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Public Statements

Hearing of the House Judiciary Committee - Oversight Hearing on the Federal Bureau of Investigation

Interview

By:
Date:
Location: Washington, DC

BREAK IN TRANSCRIPT

REP. LAMAR SMITH (R-TX): Thank you, Mr. Chairman. And, Mr. Chairman, like you I welcome the director of the FBI to today's hearing.

For the last seven years the FBI has faced the task of balancing its expanding national security and counterterrorism responsibilities with its traditional law enforcement duties. And although this task has presented challenges to the FBI, the success of the dedicated men and women of the bureau is evident from one simple fact: the United States has not suffered another terrorist attack.

It's easy to assume that the terrorist threat has lessened or even disappeared because we have not had an attack since September 11, 2001. It's easy to become complacent about the need for vigilant intelligence gathering because we rarely read in the paper, or hear on the news, about the number of terrorist plots that have been thwarted by the FBI and other law enforcement and intelligence agencies.

But the threat remains, and it is important that Congress ensure that our law enforcement and intelligence agencies are given the tools and the resources they need to protect us all. It is also important that Congress ensure that these are used properly.

One powerful tool is our ability to gather intelligence to learn what our enemies are planning before it is too late. The Foreign Intelligence Surveillance Act, FISA, provides the framework for gathering foreign intelligence. But as we learned a year ago, it is outdated.

Last August Congress passed the Protect America Act to modernize FISA. In February that law expired and in August so too will the surveillance authorized under the act. Congress has no greater or more urgent responsibility than to enact long-term common-sense legislation to modernize FISA and ensure that our nation is safe from future attacks.

Our national security relies on other information-gathering tools as well, including national security letters. National security letters allow the FBI to request the production of records held by third parties and they're generally used to obtain telephone billing records, credit reports or financial information.

Last year the Department of Justice inspector general issued a report citing significant problems with FBI's use of national security letter authority from 2003 to 2005. Recently the inspector general has released a follow-up to its March 2007 report.

According to this report, the FBI has made significant progress implementing the inspector general's recommendations and in adopting other corrective actions to its national security letters authority. The recent report is encouraging and shows that the FBI has taken strong action to ensure that its investigative efforts do not infringe on the privacy of individual Americans.

Despite the FBI's demanding counterterrorism efforts, we cannot lose sight of its traditional crime-fighting responsibilities. After a dramatic rise in violent crime that peaked in the early and mid- 1990s, the most recent data reveals that the nation's crime rates are decreasing.

Though violent crime is slightly down nationwide, trends in crime are changing. In the 1990s gang violence was traditionally found in urban communities of major cities like Los Angeles and New York City, but now we're seeing a rise of gang violence in suburban communities.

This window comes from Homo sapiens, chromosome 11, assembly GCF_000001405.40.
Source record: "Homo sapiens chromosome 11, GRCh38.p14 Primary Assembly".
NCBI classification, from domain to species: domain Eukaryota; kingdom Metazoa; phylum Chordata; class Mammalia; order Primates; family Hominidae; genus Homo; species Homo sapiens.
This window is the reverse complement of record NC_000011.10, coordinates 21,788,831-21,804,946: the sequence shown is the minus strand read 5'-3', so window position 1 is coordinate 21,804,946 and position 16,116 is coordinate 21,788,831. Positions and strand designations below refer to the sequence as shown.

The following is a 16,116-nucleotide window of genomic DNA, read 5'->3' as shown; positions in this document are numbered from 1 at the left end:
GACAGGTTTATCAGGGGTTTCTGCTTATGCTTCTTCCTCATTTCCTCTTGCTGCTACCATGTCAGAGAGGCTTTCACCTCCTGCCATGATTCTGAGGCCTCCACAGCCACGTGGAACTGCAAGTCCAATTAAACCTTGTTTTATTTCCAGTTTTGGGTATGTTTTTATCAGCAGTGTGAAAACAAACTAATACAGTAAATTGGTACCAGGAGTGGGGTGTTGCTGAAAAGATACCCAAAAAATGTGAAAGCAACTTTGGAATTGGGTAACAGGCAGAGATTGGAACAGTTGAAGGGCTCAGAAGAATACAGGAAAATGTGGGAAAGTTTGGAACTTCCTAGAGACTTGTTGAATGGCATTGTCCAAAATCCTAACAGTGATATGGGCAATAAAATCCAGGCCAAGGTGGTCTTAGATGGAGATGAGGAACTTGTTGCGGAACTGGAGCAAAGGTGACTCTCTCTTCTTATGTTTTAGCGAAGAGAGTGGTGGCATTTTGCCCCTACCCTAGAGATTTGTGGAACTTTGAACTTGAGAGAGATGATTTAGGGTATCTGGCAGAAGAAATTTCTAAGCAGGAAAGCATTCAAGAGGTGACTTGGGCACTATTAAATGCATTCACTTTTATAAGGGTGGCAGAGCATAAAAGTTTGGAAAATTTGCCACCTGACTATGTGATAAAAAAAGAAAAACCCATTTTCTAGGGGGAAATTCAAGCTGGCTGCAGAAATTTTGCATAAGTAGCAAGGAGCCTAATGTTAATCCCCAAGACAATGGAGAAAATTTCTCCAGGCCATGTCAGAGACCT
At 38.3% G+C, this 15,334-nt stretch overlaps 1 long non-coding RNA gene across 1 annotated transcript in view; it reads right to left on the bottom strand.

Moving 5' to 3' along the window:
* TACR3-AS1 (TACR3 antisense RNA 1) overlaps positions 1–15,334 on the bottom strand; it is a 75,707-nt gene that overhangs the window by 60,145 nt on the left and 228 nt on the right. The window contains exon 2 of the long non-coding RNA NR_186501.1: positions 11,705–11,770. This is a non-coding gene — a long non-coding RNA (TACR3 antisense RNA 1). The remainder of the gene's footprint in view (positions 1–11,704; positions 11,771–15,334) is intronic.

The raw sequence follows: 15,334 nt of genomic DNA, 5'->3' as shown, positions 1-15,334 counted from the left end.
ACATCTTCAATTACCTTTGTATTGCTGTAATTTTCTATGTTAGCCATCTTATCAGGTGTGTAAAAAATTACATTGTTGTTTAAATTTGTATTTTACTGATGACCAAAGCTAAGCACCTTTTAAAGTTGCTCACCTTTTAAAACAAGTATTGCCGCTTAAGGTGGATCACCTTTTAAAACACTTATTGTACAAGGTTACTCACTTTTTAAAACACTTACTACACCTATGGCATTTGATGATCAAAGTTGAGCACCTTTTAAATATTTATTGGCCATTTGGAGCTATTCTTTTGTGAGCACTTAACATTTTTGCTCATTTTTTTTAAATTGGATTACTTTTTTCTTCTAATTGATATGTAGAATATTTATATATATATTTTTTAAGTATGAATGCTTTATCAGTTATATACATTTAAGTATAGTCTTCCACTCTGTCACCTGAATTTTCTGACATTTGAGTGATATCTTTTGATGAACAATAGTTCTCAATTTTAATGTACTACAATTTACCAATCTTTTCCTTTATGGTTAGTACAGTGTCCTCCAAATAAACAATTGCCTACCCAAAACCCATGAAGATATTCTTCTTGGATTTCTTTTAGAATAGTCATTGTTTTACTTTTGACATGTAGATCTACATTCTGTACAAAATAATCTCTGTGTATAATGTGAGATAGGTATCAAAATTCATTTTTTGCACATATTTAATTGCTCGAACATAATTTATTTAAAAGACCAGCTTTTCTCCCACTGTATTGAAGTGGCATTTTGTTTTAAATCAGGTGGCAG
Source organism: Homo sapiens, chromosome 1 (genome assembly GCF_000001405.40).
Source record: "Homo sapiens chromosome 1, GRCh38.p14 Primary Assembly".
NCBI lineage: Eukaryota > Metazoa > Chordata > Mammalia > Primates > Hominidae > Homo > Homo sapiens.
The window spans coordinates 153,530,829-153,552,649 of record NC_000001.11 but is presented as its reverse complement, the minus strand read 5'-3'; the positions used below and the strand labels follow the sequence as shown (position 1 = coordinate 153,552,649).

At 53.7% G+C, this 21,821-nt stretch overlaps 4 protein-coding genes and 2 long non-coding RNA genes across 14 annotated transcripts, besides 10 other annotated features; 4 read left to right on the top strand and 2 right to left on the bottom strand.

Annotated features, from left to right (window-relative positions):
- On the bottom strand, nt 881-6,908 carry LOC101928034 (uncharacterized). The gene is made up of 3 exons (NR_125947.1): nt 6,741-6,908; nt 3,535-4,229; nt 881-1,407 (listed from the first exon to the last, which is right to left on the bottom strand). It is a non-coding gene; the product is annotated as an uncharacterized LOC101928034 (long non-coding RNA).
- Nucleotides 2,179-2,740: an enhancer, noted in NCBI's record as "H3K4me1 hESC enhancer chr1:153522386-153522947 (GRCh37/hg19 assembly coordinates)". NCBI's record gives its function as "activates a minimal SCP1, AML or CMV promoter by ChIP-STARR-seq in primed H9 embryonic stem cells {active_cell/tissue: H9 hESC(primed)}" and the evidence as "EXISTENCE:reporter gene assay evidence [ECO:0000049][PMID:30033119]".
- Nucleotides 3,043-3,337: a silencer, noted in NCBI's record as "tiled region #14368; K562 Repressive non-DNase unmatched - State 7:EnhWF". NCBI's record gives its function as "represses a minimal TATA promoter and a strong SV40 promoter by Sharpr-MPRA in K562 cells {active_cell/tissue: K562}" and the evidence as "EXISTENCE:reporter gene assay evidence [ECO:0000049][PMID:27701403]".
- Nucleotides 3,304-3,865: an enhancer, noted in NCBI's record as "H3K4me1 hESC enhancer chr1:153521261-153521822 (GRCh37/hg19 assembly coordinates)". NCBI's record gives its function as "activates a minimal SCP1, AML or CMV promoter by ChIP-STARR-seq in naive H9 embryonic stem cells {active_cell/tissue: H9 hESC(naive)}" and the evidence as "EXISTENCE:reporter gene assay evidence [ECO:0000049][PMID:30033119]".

The methods for committing a crime also are changing. The Internet has transformed traditional brick-and-mortar crimes into virtual crimes committed by faceless criminals with no borders or boundaries.

Identity theft, child pornography, organized retail crimes, theft of intellectual property, and even drug trafficking can now be committed with a few computer strokes.

Last year I joined Chairman Conyers in introducing H.R. 4175, the Privacy and Cybercrime Enforcement Act of 2007. Our nation has become increasingly vulnerable to cyber attacks as the U.S. economy and critical infrastructures grow more and more reliant on interdependent computer networks and the Internet. Large-scale computer attacks on our critical infrastructure and economy could have devastating results.

Personal data security breaches are being reported with increasing regularity. During 2006 alone, personal records for approximately 73 million people were lost or stolen.

I look forward to hearing from Director Mueller today about improvements in bureau operations, the continuing need to pursue counterterrorism and traditional law enforcement, and the FBI's efforts to investigate the growing threat of cybercrime.

I thank you, Mr. Chairman, and I'll yield back.

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REP. SMITH: Thank you, Mr. Chairman.

First of all Director Mueller, I'd like to congratulate you and other law enforcement agencies and other intelligence-gathering agencies as well for what you have done to prevent another terrorist attack since September 11, 2001. It looks like to me that you all are batting 1000, having prevented any other terrorist attack and I hope that that can continue as well.

My first question goes to a recent report by FOX News. I'd like to read you the beginning of the report and ask you to comment to the extent that you can.

"The FBI has narrowed its focus to about four suspects in the six-and-a-half-year investigation of the deadly anthrax attacks of 2001. And at least three of those suspects are linked to the Army's bioweapons research facility at Fort Dietrich in Maryland."